Data Intensive Computing addresses the issue of the data-centric processing of a large number of data (data intensity). Two important properties therefore characterize data-intensive computing. First, the data is dominant in the processing, i.e., the interpretation of the data is hidden in the data and its structure, and the data or its structure determine, to a certain extent, its type of (optimal) processing. Second, the intensive nature of the data processing constantly and increasingly pushes the limits of technical systems and algorithms. This applies to the scalable processing, feeding and storage of the data, to the technical operation (5V of Big Data: Volume, Variety, Velocity, Veracity, Value) as well as to the management of the data itself. Data-intensive computing uses techniques from other areas of research and further develops them for the specific application into data-intensive computing. This includes in particular artificial intelligence and high-performance computing methods.

Research within the topic focuses on:
Research and development for data management      

generic (including FAIR principles, research data management, metadata, repositories, federated AAI, compression) and application-oriented (especially with climate and materials research as well as particle physics in connection with the corresponding KIT Centers Climate and environment, materials, elementary and astroparticles)

Research and development of system-related algorithms, methods and tools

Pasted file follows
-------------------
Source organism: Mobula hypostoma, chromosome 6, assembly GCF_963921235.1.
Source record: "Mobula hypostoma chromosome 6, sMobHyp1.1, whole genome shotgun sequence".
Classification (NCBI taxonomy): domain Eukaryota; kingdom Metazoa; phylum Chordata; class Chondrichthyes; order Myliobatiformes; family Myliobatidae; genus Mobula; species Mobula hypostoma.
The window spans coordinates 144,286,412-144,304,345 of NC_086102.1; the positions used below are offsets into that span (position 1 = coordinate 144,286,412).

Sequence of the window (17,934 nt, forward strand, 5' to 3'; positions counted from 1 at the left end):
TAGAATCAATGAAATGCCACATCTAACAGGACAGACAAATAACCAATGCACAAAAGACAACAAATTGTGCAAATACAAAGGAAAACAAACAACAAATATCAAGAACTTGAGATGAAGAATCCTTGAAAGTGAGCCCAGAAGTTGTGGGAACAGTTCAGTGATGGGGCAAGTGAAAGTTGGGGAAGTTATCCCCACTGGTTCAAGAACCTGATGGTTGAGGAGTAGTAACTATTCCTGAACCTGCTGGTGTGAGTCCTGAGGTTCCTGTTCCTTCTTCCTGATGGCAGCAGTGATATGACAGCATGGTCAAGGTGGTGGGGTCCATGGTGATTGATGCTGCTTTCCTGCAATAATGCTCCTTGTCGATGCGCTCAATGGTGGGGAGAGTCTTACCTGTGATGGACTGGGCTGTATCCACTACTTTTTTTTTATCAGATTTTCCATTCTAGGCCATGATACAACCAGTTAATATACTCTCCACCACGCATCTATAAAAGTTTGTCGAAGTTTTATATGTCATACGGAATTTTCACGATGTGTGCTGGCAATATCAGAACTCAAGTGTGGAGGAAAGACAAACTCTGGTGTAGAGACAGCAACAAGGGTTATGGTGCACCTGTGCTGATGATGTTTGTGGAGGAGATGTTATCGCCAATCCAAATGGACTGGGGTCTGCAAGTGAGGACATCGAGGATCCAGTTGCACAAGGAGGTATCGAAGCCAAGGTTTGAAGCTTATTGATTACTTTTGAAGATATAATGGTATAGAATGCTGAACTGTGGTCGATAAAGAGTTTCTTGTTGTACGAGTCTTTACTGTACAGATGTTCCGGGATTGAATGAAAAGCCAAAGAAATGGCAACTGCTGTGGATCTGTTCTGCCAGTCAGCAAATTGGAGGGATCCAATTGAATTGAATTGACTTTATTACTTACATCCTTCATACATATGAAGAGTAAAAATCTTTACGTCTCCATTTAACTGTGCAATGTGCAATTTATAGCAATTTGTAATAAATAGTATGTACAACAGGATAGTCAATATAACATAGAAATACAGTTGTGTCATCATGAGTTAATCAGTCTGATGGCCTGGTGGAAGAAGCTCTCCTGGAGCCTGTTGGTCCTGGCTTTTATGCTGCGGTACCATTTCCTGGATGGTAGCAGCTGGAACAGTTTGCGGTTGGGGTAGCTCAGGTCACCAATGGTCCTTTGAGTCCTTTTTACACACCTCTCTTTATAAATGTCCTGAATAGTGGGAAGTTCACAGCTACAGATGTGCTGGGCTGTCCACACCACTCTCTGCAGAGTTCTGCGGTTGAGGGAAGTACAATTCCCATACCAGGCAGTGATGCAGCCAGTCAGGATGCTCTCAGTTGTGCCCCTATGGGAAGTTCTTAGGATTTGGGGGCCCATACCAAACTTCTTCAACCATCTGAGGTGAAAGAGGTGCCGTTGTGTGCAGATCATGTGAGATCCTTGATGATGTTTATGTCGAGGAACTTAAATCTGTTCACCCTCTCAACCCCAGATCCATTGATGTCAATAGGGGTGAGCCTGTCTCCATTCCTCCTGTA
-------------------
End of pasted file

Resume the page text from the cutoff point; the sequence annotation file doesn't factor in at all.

for data-intensive computing      

such as algorithms for the opportunistic use of resources, dynamic integration of large-scale cloud resources, job/data scheduling.

Research and development for data analytics      

such as high-performance data analytics, modern hardware architectures (quantum and neuro-computing) for AI/ML, distributed data analysis, anytime computing).

Research on and support of computational and data enabled science and engineering      

e.g., the simulation and data labs in the Helmholtz program “Engineering Digital Futures” and the NHR (Nationales Hochleistungsrechnen).

Operation and further development of large research devices
for data-intensive computing      

e.g., high performance computing (HPC) / supercomputers such as HoreKa, data and analysis centers such as GridKa

Development and application of AI / ML methods for extremely large data sets      

This addresses especially deep learning methods (e.g., 3D/3D+t images and videos) together with KCIST field AI and includes parallel and distributed training algorithms

Development of basic algorithms and data structures for processing
large amounts of data      

(e.g., sorting, index data structures, graph algorithms)

Algorithms, procedures and software for extracting knowledge from data      

and in general data driven algorithms, systems and methods.

Procedure for the highly distributed collection, intermediate storage and
transmission of sensor data      

especially streaming data distribution and processing systems and methods.